Cruising the Bahamas: Compass Cay
A Special Place
Written by Debra Israel
Compass Cay is just one of the 360 small islands that make up the Exumas in the Bahamas. It’s also our little paradise, our favorite destination with our 66-foot offshore Happy Heart during the months of July and August. We cruise to and from Compass Cay on weeklong trips, bringing family and friends along for each visit.
From the moment of our arrival, Compass Cay always has a warm, family-like atmosphere. Tucker, the owner, along with his sons and staff, tends to the marina’s day-to-day operations, all while grilling and serving up the finest hamburgers in the Exumas. The marina is always busy. Because Sampson Cay Marina has closed, Compass Cay has expanded its capacity by adding two more t docks, bringing the total to six, and a separate eat-in structure where the hamburgers are served. other amenities include lodging, bathrooms, shower and laundry facilities.
During our stays, we take part in the pot-luck dinners on the docks, which happen once a week. each boat contributes something, and everyone gathers for great food and socializing. Many lifelong friendships have begun during these dinners.
Although Compass is quaint, it also has some world-class natural attractions. For example, the water is the perfect temperature for swimming and is an inviting, crystal-clear turquoise. There is a long, glistening white, crescent-shaped swimming beach that’s mostly protected from the wind and rough surf. Gazebos dot the shoreline, offering a relaxing escape from the hot summer’s sun.
If one has an interest in photography as I do, there are many breathtaking views and sunsets to capture. Bird lovers will be thrilled by the variety of species easily observed while walking the many paths. A few of my favorite sightings have been of the yellow-crowned night heron, green heron, and ruddy turnstone, along with the many hummingbirds, sandpipers, warblers and night hawks.
Some days we venture to Big major, home of the swimming pigs, and anchor in the harbor. as you dinghy toward shore, the pigs begin to swim out to meet you, hoping for a generous portion of food! The pigs are very friendly and mostly safe — however, watch your fingers, and the pigs have at times been known to try to climb into a dinghy. If your dinghy is soft sided, a pig’s feet can pose a potential puncture risk to the tubes.
Compass Cay is located within a dinghy ride from several other wonderful places, including O’Briens Cay, part of the Bahamas National Park. Some would say that the natural aquarium there is the best snorkeling in the world. I would agree. Don’t forget to bring food, especially bread, to feed the fish. Another spot we enjoy is Rachel’s Bubble Bath, a small natural swimming pool protected by large rock formations. When the tide levels are high, the waves blow in from the ocean, forcing a deluge of cascading water into the swimming pool and producing a huge waterfall and an abundance of bubbles.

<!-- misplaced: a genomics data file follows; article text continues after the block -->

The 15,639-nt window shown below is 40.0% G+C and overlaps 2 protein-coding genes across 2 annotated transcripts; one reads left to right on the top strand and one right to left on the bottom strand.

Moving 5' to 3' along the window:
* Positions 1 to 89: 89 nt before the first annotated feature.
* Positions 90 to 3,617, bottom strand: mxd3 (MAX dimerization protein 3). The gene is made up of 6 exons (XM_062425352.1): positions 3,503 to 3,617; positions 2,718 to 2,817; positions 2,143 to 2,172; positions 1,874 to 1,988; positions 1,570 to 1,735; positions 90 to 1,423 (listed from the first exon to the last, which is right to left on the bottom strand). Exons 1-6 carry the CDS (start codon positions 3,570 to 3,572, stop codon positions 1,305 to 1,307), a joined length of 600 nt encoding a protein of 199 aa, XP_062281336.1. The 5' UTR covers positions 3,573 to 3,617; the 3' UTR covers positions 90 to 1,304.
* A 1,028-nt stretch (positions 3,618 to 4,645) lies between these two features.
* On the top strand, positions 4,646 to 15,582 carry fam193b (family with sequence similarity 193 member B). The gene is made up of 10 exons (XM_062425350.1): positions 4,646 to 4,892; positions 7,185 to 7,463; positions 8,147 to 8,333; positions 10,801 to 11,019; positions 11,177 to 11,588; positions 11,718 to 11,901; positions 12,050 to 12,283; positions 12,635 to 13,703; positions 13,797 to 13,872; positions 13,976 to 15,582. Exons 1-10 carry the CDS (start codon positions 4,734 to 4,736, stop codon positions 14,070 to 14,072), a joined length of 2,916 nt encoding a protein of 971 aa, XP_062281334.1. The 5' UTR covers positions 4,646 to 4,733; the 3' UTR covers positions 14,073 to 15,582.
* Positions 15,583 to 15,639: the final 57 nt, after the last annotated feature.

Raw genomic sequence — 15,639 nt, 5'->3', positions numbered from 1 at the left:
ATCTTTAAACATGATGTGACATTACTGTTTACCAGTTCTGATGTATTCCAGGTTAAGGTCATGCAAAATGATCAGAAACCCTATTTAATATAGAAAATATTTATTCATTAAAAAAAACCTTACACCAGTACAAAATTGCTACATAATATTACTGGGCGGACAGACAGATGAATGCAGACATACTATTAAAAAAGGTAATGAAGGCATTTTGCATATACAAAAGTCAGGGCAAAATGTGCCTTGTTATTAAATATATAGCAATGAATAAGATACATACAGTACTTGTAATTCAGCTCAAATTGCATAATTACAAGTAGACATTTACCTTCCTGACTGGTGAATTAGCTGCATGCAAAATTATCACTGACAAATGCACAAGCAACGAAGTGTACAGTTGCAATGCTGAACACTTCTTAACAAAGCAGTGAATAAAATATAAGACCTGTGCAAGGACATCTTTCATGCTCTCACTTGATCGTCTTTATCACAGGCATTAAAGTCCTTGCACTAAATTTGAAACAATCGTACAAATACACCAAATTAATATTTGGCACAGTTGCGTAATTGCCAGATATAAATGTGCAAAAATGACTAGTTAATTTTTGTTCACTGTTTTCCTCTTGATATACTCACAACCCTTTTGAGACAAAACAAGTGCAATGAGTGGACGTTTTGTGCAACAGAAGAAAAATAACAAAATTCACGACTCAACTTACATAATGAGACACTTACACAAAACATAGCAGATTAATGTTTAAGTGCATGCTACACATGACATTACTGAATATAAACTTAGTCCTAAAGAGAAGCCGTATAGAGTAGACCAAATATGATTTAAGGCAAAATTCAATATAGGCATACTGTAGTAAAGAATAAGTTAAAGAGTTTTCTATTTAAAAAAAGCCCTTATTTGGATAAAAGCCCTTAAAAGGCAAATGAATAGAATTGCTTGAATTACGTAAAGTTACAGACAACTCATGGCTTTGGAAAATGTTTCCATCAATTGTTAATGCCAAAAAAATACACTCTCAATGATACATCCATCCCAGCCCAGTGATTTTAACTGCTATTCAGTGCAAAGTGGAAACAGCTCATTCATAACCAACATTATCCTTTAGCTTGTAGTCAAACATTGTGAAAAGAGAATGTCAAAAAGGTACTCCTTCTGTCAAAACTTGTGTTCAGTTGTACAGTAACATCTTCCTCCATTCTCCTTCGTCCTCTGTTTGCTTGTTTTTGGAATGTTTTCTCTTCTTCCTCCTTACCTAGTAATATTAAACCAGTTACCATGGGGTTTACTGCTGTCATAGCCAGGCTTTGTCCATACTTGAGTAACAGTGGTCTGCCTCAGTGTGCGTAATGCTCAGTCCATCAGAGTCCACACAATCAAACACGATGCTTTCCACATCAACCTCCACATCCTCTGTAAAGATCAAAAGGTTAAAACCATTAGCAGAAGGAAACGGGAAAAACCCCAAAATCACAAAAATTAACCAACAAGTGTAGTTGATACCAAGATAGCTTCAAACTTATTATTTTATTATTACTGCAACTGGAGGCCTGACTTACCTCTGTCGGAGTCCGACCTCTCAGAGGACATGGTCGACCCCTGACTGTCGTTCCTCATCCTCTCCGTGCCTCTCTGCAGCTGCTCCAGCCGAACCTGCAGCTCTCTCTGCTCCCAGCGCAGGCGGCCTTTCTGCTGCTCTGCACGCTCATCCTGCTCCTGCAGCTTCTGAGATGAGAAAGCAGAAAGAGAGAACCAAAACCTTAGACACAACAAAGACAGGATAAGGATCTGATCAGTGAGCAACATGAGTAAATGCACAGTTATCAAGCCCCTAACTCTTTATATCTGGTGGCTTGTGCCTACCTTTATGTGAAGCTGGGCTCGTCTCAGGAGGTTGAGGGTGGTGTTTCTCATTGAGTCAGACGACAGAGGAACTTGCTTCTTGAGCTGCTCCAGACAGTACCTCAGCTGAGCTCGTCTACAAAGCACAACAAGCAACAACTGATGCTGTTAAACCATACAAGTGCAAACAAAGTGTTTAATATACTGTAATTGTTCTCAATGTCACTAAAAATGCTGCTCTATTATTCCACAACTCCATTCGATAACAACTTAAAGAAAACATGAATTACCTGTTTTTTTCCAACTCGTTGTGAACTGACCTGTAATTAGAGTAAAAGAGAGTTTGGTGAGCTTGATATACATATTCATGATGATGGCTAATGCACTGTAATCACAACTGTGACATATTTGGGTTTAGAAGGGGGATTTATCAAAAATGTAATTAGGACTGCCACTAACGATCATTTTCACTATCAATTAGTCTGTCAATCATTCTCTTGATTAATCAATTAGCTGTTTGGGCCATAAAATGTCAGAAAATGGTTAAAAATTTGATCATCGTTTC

Another place to explore is Staniel Cay, just 7.5 nautical miles southeast. The Staniel Cay Yacht Club, accomodating boats up to 185 feet, has two very small grocery stores, a fuel dock, lodging facilities and a newly renovated restaurant. Staniel Cay is known for its Thunderball Grotto, where the 1965 James Bond film Thunderball was produced. Swim through an underwater opening in the rocks, and find yourself in the interior of the grotto, completely surrounded by schools of fish — again, don’t forget the fish food. If you have an underwater camera, the rocky outsides of the grotto are probably the best filming opportunity you will have for capturing interesting fish, coral and all things aquatic.
One of my favorite attractions at Compass Cay are the third and fourth generations of pet nurse sharks that live around the marina docks. The sharks are fed well and handled by humans many times daily, and they seem to seek out this human affection and enjoy — or at least tolerate — humans swimming alongside them. There is a special dock dedicated to the sharks, and at high tide, when the dock is barely submerged, the sharks swim up and lie on the dock, waiting for the many people in line to pet and scratch their backs. I know it sounds unlikely, and maybe even crazy and scary! But each summer, people flock to the island just to see such a sight. Once they realize there isn’t much cause for fear and their doubts are alleviated, they too don swim masks and take the plunge to swim with the sharks.
Many boaters return to Compass Cay year after year, just as we do. Compass’s welcome sign, positioned above the office dock entrance, says, “Welcome Home.” Most boaters certainly feel that way about Compass. In fact, it isn’t uncommon for boaters to stay for a whole season. For this reason, it is best to book your stay as early as possible. Compass is a very special place, indeed!